Torture survivors, desaparecidos’ kin file petition vs anti-terrorism act
MANILA, Philippines — Several anti-torture advocates, along with torture survivors and relatives of enforced disappearance victims, have filed a petition before the Supreme Court (SC) claiming that the Anti-Terrorism Act of 2020 is unconstitutional
Members of the United Against Torture Coalition (UATC)-Philippines, a network of human rights groups and individuals against torture, claimed that Republic Act No. 11479 — which amended the existing Human Security Act of 2007 — contradicts current laws like R.A. 9745 or the Anti Torture Law of 2009.
The petitioners filed the petition for certiorari before SC on Friday, September 11, the birth anniversary of the late dictator and former president Ferdinand Marcos. They claimed that Marcos’ martial law rule bears a resemblance to the Anti-Terrorism Act of 2020.
The coalition said that it is also a protest to proposals to make September 11 a local holiday in Ilocos Norte in honor of Marcos, who hailed from the province.
“While it is the duty of the Philippine government to protect its jurisdiction from the threat of terrorism, it should not be at the expense of fulfilling its mandate to promote, protect, and guarantee the exercise and enjoyment of all human rights,” co-petitioner Joy Lascano, Executive Director of the Balay Rehabilitation Center, Inc. said.
Victims of Involuntary Disappearances (FIND) secretary general Joey Faustino, whose organization has focused on helping find justice for desaparecidos, said that the Anti-Terrorism Act also counters R.A. 10353 or the Anti-Enforced Disappearance Act of 2012.
The Anti Terrorism Act is often criticized for allowing extended periods of detention, even without the official filing of cases, because a suspect supports terrorist acts and ideals.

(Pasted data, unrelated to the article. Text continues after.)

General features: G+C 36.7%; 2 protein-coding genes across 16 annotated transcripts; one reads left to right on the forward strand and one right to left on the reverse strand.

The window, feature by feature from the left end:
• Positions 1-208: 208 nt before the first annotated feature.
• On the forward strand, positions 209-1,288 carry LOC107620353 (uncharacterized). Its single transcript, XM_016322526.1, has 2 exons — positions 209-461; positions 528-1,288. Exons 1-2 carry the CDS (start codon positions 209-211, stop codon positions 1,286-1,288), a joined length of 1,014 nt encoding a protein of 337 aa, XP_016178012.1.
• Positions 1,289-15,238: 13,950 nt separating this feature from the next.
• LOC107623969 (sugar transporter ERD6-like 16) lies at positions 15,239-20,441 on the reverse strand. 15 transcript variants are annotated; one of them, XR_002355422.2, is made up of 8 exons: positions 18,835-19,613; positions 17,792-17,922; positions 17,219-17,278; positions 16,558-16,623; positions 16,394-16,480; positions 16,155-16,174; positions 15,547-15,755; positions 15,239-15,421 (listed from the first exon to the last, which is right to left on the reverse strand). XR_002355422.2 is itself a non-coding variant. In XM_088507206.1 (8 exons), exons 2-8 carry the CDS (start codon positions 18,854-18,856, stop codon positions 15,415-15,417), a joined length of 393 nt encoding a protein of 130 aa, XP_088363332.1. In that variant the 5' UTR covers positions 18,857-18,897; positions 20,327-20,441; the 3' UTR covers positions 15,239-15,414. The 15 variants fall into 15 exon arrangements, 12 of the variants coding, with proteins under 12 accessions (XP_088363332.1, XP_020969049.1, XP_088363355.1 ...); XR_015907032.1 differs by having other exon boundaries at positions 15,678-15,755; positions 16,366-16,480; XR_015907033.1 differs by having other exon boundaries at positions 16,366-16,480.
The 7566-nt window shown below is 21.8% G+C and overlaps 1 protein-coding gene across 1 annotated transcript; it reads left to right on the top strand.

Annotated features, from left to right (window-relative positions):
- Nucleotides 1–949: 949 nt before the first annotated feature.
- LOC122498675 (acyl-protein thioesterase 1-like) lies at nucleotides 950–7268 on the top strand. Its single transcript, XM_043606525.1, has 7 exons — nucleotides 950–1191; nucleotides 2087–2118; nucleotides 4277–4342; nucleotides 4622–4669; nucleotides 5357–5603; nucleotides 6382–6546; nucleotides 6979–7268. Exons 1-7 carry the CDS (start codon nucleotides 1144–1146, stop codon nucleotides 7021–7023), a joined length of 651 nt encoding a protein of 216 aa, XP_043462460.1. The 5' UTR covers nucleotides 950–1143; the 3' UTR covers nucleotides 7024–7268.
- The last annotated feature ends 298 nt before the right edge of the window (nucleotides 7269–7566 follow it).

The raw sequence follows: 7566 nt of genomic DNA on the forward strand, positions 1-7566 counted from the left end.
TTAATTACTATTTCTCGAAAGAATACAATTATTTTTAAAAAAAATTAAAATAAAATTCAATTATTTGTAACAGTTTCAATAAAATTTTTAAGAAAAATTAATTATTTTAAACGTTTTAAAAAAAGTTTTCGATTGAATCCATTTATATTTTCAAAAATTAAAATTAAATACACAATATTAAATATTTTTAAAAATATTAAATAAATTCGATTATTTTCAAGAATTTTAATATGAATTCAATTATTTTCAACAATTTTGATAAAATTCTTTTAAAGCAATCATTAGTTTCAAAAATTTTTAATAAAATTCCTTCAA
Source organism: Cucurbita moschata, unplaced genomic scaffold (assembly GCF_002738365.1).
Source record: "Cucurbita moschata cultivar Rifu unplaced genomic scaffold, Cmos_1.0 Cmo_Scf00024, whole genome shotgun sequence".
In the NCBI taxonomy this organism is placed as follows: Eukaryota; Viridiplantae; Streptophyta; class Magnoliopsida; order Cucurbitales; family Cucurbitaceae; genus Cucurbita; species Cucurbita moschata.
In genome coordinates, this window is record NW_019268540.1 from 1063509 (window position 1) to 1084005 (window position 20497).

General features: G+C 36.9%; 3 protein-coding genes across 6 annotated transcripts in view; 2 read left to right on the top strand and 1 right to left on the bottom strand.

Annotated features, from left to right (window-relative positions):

“The ATA is also contrary to another human rights legislation, RA 10353, the Anti-Enforced Disappearance Act of 2012. Torture and enforced disappearance are usually paired by unbridled authority,” Faustino stressed.
“We need laws […] to protect our rights, not to stifle them,” he added.
As of now, SC has received over 25 petitions against the hotly argued law, coming from legislators, lawyers, progressive groups, human rights organizations, members of the church, and even journalists and media practitioners.
SC said that it would start oral arguments on the issue by the third week of September.
Members of UATC-Philippines further noted that the Anti-Terrorism Act might adversely affect women and other humanitarian workers who might be tagged as people providing material support to terrorist groups.
“Given the dismal human rights record of the Duterte government and its misogynistic acts, the implementation of the ATA will have a chilling effect on every woman, especially the most vulnerable among us such as the prostituted women who have experienced acts of torture in the hands of authorities,” Coalition Against Trafficking in Women- Asia Pacific executive director Jean Enriquez said.
“We must ensure everyone from ambulance drivers to doctors can work without fear of prosecution or sanction,” Edeliza Hernandez, executive director of Medical Action Group (MAG) added.
Despite these fears, government officials supportive of the law appeased concerns by saying that there are provisions in R.A. 11479 aimed at safeguarding human rights. Defense Secretary Delfin Lorenzana said that fears of the law are baseless, urging critics to give it a chance. [ac]
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